Salem Witch Trials
In 1692 the Puritans had governmental control of the Massachusetts Bay Colony, and only members of the Puritan church were allowed to vote. Well-to-do merchants were complaining, and King Charles I was considering changing the charter for Massachusetts to allow all property owners to vote. This would mean loss of power for the Puritans. All the upper echelons of the church were enraged at the prospect.
John Wildes’ first wife Priscilla died in 1662, and he remarried in 1663 to Sarah Averill. By this time, John was very prominent in Topsfield politics (at the time of his death he was known in Topsfield as “Old Father Wildes.” He was responsible for surveying the land to establish the boundary between Topsfield and Salem. The survey was a matter of great contention, and it was ultimately resolved in Topsfield’s favor.
As early as 1686, Mary Reddington, sister of John Wildes’ first wife and his next door neighbor, accused Sarah Wildes of witchcraft, and began to spread rumors to that affect. At that time, a husband was responsible for everything his wife did. John Wildes threatened to sue Reddington’s husband for libel because of her gossiping. Reddington begged him not to, and assured Wildes that no further rumors would come from Mary. The damage, however, was already done.
On April 21, 1692, nine people were arrested for witchcraft, including Nehemiah Abbot, William and Deliverance Hobbs, Sarah and Edward Bishop, Mary Easty, Mary Black, Sarah Wildes and Mary English. Up until then, the accused had only come from the Salem area, but five of these accused were from Topsfield. Eventually the hysteria of the Salem Witch Trials spread to 22 other communities.
Both John Wildes and their son Ephraim declared that Sarah was innocent of the charges. The intrigue underlying the witchcraft trials indicates that money and politics were the true source of the troubles. Not that Sarah had such a sterling reputation. In her youth, she was known to be a bit wild, and was even arrested twice for lewd behavior. Nothing is known about one incident, but the other was for wearing a brightly colored scarf.
John and Sarah Wildes’ son Ephraim was, like his father, involved with town politics. Ephraim held the positions of town treasurer and constable during the period of the Salem Witchcraft hysteria. He was ordered by the Marshall, George Herrick, to arrest Deliverance Hobbs, who later made a jailhouse confession and implicated Sarah Wildes as a witch, probably to get back at Ephraim for arresting her.
This opened the door for the power-hungry leaders of the Salem Puritan church to target and decimate the Wildes family. As this quickly blossomed with further jailhouse confessions with the hope of saving themselves, most of John Wildes’ children were accused of witchcraft, and it was by order of Marshall Herrick that Constable Ephraim Wildes arrest them.
The trials themselves were a sham. The court made its own rules and continued to do so as it went along. Defendants were guilty until proven innocent. Defendants were not allowed legal counsel. Yes, Sarah Wildes was likely a gruff woman. There were many incidents where she aggravated people, and her neighbors testified against her.
On June 29, 1692, many different people were brought to the stand, and one by one they all told their own stories of witchcraft and every story had Sarah Wildes as the satanic witch. Rebecca Nurse, Susannah Martin, Sarah Good, and Elizabeth Howe were tried for witchcraft at that same trial. They were all found guilty and sentenced to hang.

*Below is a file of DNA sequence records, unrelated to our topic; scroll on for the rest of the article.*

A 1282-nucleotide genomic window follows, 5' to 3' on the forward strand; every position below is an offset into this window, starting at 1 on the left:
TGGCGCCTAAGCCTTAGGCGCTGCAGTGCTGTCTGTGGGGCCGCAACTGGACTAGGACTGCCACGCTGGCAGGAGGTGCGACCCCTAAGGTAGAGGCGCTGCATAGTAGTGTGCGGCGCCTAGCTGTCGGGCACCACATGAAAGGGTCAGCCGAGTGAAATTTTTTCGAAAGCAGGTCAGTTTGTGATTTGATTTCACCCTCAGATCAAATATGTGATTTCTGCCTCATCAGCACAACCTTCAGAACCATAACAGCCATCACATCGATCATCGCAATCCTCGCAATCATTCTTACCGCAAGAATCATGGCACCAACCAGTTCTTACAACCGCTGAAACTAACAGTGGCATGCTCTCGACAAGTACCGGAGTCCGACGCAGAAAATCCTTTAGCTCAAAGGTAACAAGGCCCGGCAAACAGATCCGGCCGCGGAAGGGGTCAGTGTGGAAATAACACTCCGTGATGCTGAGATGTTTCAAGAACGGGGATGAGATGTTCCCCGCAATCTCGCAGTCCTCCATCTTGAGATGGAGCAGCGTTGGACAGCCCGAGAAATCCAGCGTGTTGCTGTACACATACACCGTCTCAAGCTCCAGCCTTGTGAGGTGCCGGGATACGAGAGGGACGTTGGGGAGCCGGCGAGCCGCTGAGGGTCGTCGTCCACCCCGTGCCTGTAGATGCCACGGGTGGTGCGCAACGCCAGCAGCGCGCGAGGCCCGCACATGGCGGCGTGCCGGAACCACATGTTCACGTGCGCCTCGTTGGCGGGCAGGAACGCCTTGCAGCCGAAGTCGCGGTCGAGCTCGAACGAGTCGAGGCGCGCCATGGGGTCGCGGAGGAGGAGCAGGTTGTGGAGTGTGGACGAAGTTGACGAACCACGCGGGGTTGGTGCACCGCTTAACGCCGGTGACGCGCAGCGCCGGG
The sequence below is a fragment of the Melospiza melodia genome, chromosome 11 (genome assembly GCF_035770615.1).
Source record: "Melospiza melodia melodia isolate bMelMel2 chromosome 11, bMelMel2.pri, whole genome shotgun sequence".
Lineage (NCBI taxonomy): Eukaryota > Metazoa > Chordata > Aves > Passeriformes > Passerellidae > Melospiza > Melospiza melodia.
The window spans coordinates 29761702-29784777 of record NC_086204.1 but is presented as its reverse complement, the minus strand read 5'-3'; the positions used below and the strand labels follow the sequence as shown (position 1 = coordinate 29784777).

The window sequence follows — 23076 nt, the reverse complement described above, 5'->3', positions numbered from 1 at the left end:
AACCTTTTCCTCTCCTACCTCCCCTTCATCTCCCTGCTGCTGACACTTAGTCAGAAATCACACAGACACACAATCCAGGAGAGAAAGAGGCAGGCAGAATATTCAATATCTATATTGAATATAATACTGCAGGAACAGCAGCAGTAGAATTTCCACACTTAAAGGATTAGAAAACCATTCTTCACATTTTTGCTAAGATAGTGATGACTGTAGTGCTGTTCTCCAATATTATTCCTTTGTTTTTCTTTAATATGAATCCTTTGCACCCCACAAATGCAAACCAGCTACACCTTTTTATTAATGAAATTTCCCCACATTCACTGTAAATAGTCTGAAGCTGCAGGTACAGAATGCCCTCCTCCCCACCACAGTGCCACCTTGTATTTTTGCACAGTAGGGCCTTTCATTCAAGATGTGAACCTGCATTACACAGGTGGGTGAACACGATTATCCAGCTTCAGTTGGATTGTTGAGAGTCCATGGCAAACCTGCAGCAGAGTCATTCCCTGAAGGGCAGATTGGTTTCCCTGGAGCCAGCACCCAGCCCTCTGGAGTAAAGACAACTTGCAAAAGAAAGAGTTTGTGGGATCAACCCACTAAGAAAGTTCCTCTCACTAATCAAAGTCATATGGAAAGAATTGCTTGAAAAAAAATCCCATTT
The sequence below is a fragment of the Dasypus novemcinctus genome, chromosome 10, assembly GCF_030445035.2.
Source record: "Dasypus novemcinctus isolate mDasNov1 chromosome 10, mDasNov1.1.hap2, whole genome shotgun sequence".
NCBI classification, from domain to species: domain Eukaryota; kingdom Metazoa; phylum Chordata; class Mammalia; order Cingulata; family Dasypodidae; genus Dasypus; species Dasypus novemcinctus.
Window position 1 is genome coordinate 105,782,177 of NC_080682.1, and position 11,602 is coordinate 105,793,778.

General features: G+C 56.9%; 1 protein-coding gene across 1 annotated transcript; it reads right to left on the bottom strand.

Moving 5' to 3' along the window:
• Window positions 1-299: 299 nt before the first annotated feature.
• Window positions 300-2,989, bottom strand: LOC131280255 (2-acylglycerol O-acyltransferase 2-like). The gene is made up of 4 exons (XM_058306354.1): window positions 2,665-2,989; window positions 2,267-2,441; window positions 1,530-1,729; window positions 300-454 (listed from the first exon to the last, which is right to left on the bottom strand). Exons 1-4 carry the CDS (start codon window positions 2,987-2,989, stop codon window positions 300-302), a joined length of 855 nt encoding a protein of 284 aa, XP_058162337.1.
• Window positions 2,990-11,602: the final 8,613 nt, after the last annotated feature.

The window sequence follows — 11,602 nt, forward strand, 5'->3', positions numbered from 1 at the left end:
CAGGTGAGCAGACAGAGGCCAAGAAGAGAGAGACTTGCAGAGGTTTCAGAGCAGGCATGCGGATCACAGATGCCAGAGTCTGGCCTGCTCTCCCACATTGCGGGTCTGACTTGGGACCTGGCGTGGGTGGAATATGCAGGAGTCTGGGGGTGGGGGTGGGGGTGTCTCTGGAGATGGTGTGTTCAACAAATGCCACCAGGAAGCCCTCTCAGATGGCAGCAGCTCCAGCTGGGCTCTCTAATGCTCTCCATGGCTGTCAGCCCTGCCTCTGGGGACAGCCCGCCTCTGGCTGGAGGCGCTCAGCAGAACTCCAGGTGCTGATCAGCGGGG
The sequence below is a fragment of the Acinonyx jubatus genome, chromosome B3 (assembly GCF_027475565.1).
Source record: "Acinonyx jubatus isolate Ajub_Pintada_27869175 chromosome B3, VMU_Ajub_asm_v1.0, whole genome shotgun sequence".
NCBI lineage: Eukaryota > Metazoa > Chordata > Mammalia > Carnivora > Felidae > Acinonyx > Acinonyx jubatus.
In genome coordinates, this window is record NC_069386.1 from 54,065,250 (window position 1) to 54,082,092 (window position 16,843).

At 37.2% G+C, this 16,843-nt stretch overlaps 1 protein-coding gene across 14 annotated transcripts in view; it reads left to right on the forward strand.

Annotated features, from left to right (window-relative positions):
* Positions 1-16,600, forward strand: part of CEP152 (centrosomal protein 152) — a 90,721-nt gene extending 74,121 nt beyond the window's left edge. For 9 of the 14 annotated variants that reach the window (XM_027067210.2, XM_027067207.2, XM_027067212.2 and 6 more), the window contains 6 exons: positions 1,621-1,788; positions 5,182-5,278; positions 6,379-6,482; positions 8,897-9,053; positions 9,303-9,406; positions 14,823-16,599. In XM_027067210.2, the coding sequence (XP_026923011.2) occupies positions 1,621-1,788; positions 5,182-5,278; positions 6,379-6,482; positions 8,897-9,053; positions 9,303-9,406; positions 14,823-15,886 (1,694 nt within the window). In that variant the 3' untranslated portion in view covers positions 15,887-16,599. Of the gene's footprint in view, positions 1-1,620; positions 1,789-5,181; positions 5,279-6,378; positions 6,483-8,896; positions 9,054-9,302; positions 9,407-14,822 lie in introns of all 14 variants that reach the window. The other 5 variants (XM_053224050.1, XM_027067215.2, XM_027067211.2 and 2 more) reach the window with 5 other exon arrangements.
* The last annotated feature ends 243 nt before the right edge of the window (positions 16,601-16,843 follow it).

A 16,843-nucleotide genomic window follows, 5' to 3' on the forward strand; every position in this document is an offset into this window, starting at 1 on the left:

The Death Warrant
Whereas Sarah Good Wife of William Good of Salem Village, Rebecca Nurse wife of Francis Nurse of Salem Village, Susanna Martin of Amesbury, Elizabeth Howe widow of James How of Ipswich, Sarah Wild (sic) wife of John Wild of Topsfield, all of the County of Essex in their Majesty’s Province of the Massachusetts Bay in New England.
At A Court held by Adjournment for Our Sovereign Lord & Lady Kind William & Queen Mary for the said County of Essex at Salem in the said County, on the 29th day of June [torn] were severally arraigned on Several Indictments for the horrible Crime of Witchcraft by them, practiced & Committed On Several persons and pleading not guilty did for their Trial put themselves on God & Their Country, whereupon they were Each of them found & brought in Guilty by the Jury that passed On them according to their respective Indictments, and Sentence of death did then pass upon them as the Law directs.
Execution whereof yet remains to be done: to will & Command you that upon Tuesday next being the 19th day for [torn] Instant July between the hours of Eight & [torn] in [torn] forenoon the same day you Safely conduct the said Sarah Good, Rebecca Nurse, Susann Martin, Elizabeth Howe, & Sarah Wild (sic) From jail in Salem aforesaid to the place of Execution & there Cause them & Every of them to be hanged by the Neck until they be dead.
And of the doings herein make return to the Clerk of the said Court & this precept and hereof you are not to fail at your peril, and this Shall be your sufficient Warrant given under my hand & seal at Boston the 12th day of July in the fourth year of Reign of our Sovereigns Lord & Lady Wm & Mary King and Queen.
Sarah Averill Wildes was hanged in Salem on July 19, 1692, condemned by the Court of Essex County for witchcraft. She was 65 years old. Accompanying Sarah Wildes to the gallows on that day were Sarah Good, Elizabeth Howe, Susannah Martin, and Rebecca Nurse.
Alternate spellings: Wilds, Wild, Wilde